The National Association of Insurance Commissioners could choose a residential mortgage-backed securities modeling firm by the end of the week, a regulator says.

The NAIC plenary – the body that includes all voting members of the NAIC, Kansas City, Mo. – recently approved a measure that calls for the NAIC to develop a new model for rating the residential mortgage-backed securities held by insurers.

The NAIC will be trying to reduce its reliance on ratings from the “nationally recognized statistical rating organizations” for the purpose of determining insurer risk-based capital levels.

The NAIC is planning to set up 6 soundness designations for RMBS and establish ranges of prices for each designation, and it plans to contract with an independent firm to assist with the modeling efforts.

Matti Peltonen, a bureau chief with the New York State Insurance Department, says he expects the outside firm to be chosen by the end of the week. He says the NAIC received “about two or three dozen responses” to its request for proposals, but that the NAIC will likely not make the names of the bidders public.

The American Council of Life Insurers, Washington, called for the change in September, arguing that the current NRSRO RMBS ratings fail to distinguish between securities with a total loss and those projected to suffer minor losses.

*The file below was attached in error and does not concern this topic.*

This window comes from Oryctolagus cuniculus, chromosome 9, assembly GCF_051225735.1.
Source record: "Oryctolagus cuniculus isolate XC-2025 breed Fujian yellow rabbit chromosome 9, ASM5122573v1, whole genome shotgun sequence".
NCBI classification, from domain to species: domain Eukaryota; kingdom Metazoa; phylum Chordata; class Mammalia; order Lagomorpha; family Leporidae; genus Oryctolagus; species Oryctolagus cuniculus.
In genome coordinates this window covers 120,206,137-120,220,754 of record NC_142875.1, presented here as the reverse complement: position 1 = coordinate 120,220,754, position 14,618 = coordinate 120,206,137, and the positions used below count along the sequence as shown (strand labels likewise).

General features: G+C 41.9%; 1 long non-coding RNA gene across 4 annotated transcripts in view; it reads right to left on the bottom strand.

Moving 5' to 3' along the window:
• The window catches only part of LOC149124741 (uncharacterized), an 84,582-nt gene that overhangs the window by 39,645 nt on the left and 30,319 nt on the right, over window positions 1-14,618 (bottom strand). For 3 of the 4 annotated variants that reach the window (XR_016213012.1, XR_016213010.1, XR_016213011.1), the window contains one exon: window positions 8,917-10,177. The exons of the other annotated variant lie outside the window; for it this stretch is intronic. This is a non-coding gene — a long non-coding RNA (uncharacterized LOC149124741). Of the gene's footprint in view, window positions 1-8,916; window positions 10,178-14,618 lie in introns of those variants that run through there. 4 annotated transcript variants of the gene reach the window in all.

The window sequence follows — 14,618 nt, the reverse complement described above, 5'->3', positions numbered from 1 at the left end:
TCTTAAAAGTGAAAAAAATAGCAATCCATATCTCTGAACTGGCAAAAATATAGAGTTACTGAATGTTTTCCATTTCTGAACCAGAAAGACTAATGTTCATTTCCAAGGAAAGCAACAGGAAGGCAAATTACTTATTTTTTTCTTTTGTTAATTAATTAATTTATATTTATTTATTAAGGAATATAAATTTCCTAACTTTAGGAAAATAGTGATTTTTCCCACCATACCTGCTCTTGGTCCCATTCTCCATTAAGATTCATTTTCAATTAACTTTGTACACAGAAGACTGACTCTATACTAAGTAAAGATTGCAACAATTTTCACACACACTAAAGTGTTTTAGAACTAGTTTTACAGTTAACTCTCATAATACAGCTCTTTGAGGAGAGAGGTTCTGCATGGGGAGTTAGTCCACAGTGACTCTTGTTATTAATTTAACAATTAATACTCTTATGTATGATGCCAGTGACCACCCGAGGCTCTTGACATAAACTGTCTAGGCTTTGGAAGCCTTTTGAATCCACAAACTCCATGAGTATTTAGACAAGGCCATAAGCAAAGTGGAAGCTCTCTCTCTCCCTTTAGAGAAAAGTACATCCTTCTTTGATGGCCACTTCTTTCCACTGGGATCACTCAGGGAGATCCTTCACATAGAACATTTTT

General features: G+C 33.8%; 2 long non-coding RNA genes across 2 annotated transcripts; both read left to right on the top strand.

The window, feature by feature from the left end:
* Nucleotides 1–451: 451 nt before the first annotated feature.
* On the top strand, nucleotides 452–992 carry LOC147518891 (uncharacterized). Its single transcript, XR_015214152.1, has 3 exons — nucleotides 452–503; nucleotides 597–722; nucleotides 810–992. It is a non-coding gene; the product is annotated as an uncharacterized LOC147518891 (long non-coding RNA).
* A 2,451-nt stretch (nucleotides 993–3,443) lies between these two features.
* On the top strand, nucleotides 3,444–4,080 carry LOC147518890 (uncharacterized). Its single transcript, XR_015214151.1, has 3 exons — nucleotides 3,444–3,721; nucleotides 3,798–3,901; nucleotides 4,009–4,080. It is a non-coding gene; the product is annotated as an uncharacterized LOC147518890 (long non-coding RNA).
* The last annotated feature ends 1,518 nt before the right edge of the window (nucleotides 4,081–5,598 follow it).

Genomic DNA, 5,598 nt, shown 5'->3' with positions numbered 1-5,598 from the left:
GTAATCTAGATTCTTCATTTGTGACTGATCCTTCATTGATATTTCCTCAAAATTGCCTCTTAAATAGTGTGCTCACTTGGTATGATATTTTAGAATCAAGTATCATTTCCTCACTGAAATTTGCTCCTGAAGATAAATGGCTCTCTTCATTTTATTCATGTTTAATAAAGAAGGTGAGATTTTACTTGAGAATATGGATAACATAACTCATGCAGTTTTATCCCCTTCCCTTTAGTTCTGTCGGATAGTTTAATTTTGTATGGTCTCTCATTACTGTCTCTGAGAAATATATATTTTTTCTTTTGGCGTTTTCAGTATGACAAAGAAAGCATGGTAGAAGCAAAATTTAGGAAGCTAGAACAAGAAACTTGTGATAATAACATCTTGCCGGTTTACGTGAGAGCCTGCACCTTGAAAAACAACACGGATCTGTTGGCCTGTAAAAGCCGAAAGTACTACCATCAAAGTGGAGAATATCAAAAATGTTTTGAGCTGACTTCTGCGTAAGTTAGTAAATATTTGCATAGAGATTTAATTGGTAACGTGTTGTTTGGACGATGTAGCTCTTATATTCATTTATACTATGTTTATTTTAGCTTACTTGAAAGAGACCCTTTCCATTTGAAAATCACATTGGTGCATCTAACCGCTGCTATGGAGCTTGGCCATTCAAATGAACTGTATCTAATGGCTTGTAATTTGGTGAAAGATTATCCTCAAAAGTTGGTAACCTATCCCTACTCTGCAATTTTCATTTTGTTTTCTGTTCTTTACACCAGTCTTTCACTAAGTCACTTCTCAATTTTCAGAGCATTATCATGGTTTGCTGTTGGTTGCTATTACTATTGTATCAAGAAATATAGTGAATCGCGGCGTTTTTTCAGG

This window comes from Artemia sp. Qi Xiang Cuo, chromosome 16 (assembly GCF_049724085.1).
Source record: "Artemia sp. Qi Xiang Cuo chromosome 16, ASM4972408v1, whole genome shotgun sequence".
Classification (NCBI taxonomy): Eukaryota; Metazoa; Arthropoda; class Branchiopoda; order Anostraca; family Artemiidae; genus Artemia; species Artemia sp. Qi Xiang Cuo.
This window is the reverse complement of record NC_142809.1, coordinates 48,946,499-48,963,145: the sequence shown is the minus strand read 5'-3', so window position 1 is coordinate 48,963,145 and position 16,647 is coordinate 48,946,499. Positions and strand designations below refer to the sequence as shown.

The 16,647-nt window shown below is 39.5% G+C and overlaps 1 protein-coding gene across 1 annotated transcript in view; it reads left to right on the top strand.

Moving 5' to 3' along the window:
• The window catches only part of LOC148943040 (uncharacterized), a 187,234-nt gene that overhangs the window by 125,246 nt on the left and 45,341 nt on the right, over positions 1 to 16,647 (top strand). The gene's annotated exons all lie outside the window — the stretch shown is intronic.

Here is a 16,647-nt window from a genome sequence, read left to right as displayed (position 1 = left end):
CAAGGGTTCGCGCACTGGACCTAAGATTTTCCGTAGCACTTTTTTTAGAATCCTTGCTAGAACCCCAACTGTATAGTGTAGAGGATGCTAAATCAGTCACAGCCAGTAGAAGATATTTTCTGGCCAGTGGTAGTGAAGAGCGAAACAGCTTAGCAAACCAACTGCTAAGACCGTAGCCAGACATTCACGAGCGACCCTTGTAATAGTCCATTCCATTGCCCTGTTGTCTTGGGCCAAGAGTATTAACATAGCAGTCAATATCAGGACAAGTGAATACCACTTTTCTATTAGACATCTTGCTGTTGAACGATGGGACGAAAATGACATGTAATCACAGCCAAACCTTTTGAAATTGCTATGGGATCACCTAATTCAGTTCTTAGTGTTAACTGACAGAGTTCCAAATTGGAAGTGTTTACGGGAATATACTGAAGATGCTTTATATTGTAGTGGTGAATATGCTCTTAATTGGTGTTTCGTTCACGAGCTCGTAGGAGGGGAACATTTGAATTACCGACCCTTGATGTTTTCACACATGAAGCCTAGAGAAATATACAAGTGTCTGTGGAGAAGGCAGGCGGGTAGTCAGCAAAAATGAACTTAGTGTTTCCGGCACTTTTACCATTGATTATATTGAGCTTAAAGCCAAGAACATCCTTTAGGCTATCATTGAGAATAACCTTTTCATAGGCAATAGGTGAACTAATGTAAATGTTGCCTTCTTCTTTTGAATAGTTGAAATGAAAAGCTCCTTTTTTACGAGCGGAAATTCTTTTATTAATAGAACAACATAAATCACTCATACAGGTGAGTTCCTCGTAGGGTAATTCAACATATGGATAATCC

The result, ACLI said, has been skyrocketing life insurance company capital reserve requirements.

The Valuation of Securities Task Force and the Financial Condition Committee agreed Oct. 14 that the NAIC should hire an outside firm. Now the NAIC’s executive committee and plenary committee have given the proposal final approval.

“Compared to the rest of financial services, the insurance industry has weathered the impact of the credit crisis extremely well,” says Roger Sevigny, NAIC president and New Hampshire Insurance Commissioner.

“However, if these last two years have taught us anything, it is that we can never have too many tools with which to measure and improve our view of our industry and the effect of these complex securities,” Sevigny says.

“The NRSROs have had an important role in the financial markets, but the situation with residential mortgage-backed securities exposed their blind spot,” Sevigny says. “By reducing regulatory reliance on the rating agencies for these securities, at this time, we can better assure consumers that their insurance companies will remain strong and fulfill their financial obligations.”
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CORRECTION: Due to an editing error, the role of the firm that the NAIC is hiring was described incorrectly. The NAIC is hiring a modeling firm.